The War Between the Blue and Red
I'm 50 years old. When I want to impress someone younger than myself with how old that is, I tell them, "I'm so old that when 'Sesame Street' began, I was too old to watch it."
It's true. "Sesame Street" premiered on Public Broadcasting Service (PBS) television stations on Nov. 10, 1969. I was nine years old at the time, and although I confess I watched a little "Sesame Street" now and then, I knew in my heart that Big Bird and Cookie Monster were aiming at a younger demographic.
The same thing happened a few years later when public television stations began airing "The Electric Company," a "Sesame Street"-like series for older kids. I kept missing the boat by being two or three grades older than their audiences!
Fortunately, not all PBS offerings over the years have been for kids. And one of my favorites of all time is coming back this week.
Beginning on Sunday, April 3, many PBS stations around the country will broadcast the entire series of Ken Burns' documentary, "The Civil War," over five consecutive nights. The presentation marks this month's 150th anniversary of the start of the Civil War.
If you missed it the first time it aired in 1990, you might have a hard time believing me when I say this 10-plus hour documentary filled with sepia-toned photographs, old-time string music, and voice-overs by the likes of Jason Robards and Morgan Freeman is one of the most exciting things ever aired on television.
In the 21 years since it originally aired, "The Civil War" has become a favorite of American history teachers and has been used free of charge in public schools.
"This great documentary can be used to engage students in active discussions around the issues, events and legacy of the Civil War," said Dr. Rose Martin, Blue Ridge PBS director of educational services. "By using video from the series to stimulate learning, students will better understand the strengths, weaknesses and challenges involved in interpreting and appreciating the past."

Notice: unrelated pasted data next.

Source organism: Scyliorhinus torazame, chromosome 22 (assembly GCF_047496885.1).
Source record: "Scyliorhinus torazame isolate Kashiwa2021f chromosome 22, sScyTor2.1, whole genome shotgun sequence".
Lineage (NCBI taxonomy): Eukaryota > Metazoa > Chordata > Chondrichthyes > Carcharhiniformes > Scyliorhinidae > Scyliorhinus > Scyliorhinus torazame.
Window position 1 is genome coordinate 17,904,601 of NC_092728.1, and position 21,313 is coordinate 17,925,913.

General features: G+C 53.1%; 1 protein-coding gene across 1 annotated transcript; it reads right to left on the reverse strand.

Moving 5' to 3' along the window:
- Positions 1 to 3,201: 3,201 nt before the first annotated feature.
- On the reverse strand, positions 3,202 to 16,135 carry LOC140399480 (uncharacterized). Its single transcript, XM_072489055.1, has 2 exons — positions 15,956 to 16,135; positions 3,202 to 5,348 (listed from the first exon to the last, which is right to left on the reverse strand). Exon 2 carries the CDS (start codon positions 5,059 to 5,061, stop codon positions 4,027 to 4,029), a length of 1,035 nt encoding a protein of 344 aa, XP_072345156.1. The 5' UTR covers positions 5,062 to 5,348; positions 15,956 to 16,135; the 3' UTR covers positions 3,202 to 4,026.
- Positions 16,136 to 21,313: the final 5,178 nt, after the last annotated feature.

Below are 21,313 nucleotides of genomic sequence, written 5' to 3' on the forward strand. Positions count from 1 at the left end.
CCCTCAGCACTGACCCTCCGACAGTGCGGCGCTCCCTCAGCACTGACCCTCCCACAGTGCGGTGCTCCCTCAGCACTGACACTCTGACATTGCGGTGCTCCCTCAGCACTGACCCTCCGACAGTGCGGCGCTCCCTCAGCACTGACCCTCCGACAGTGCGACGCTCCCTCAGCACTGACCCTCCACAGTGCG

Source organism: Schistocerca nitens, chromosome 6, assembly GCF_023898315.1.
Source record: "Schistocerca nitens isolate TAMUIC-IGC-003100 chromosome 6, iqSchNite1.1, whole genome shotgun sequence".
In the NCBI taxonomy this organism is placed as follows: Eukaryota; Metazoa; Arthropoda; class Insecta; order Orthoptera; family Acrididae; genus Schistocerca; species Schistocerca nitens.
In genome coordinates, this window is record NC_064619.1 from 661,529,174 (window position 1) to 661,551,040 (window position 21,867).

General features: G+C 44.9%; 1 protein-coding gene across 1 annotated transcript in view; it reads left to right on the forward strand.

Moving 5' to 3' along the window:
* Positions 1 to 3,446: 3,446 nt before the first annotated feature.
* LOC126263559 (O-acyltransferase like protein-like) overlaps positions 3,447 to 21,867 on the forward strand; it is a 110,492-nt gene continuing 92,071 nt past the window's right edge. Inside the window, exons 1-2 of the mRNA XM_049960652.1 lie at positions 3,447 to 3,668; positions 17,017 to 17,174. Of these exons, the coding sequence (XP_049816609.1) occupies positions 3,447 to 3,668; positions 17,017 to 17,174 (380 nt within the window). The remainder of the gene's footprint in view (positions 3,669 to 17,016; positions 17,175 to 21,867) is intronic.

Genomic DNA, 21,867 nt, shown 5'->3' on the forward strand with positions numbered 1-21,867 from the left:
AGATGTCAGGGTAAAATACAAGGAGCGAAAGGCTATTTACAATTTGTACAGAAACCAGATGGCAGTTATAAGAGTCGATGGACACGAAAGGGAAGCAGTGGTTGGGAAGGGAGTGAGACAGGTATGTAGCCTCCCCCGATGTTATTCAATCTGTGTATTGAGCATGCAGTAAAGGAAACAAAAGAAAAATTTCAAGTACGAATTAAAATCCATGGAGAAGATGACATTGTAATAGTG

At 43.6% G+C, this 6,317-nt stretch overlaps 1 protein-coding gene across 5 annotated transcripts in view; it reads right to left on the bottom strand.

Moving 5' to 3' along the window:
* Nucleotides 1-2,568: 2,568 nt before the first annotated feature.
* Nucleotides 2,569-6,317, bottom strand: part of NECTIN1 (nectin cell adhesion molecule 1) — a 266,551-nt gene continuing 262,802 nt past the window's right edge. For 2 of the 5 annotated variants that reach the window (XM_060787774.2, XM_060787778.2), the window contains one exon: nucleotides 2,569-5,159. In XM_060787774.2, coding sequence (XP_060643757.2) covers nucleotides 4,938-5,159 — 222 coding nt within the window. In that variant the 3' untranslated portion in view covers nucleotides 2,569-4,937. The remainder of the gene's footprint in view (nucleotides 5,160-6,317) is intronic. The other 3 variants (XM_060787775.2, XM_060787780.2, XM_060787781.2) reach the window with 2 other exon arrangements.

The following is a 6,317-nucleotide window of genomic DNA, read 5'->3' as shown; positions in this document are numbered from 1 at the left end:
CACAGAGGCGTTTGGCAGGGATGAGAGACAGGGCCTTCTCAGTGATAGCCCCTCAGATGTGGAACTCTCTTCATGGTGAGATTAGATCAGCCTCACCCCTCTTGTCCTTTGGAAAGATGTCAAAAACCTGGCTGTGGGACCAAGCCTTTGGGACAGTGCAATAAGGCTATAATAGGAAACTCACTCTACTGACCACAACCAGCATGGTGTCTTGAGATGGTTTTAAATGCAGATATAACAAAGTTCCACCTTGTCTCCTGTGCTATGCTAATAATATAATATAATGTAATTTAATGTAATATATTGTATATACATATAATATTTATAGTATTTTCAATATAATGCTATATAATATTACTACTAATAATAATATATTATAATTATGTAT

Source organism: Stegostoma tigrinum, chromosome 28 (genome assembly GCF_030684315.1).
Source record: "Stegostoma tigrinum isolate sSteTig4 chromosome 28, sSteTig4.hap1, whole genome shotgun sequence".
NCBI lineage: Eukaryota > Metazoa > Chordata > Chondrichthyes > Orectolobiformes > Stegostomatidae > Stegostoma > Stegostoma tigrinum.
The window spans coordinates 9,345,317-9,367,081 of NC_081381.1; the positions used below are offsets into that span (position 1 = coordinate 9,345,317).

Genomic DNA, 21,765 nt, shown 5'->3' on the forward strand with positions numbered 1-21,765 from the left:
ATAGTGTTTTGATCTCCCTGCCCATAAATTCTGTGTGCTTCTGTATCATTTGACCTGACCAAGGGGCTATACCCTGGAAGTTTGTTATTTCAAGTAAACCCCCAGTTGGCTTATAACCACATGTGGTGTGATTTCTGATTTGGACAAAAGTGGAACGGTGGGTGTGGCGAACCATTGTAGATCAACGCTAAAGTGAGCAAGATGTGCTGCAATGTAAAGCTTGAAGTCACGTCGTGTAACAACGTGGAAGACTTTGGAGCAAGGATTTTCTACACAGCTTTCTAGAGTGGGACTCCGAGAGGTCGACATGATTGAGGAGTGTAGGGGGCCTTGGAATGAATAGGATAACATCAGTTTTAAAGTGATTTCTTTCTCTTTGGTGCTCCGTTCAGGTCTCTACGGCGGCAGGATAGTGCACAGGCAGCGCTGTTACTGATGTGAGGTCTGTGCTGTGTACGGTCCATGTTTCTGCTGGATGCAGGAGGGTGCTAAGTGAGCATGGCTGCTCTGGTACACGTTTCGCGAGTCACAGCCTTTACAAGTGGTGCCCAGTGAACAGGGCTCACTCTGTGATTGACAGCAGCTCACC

Since PBS first aired "The Civil War," PBS and Ken Burns have successfully collaborated on other documentaries about quintessential American subjects, such as baseball, jazz and our National Parks.
Recently, PBS and its radio counterpart, National Public Radio (NPR) have been under attack from a number of individuals and organizations who feel that they have: a) outworn their usefulness in an age of cable TV and satellite radio, and/or b) present programming with a liberal bias.
Two weeks ago, the U.S. Congress voted 228-192 to approve a measure that would cut all federal funding to NPR. The vote came down mostly along party lines with Republicans voting to ax public radio.
It is expected the bill will have a harder time hurdling the Senate, and President Obama has promised to veto any such bill that lands on his desk.
"This is something that is long past due," said U.S. Rep. Virginia Foxx (R-NC). "Officials at NPR have said themselves that they do not need this funding. So, we're simply going to accommodate their opinion."
Rep. Foxx is both right and wrong on this matter. It is true that NPR receives only 6 percent of its funding from federal, state and local taxes through the Corporation for Public Broadcasting. It is estimated that about 2 percent of public radio budgets nationwide come from federal taxpayers.
So, what's the big deal about that 2 percent? We here in the newspaper industry have suffered tremendous losses in revenue during the past few years, and we aren't demanding federal money. Why should they?
Here's the thing, NPR radio stations can be heard by 93 percent of all Americans, for free, on their radios or through their computers. Public stations in places like New York and San Francisco have no problem filling their coffers during on-the-air pledge drives that can literally reach tens of millions of listeners.
Public radio stations in more rural areas, however, are the ones that need those federal dollars the most. They are also the ones serving Americans with fewer radio options when it comes to informative programming and up-to-date local, national and international news. That same situation is faced by public television stations in rural areas.
As to the charge that public television and public radio have become too left-leaning to be relevant, that says more to me about the accuser than about programs like "Antiques Roadshow," "Nova" and "All Things Considered."
When you take into account the trillions of dollars we have spent on wars in Iraq, Afghanistan and now Libya, the $50 million we will save annually by neglecting two of the greatest educational resources America has ever invented is a drop in a very large bucket.
I would prefer to spend $50 million of our federal tax dollars wisely than to save them foolishly.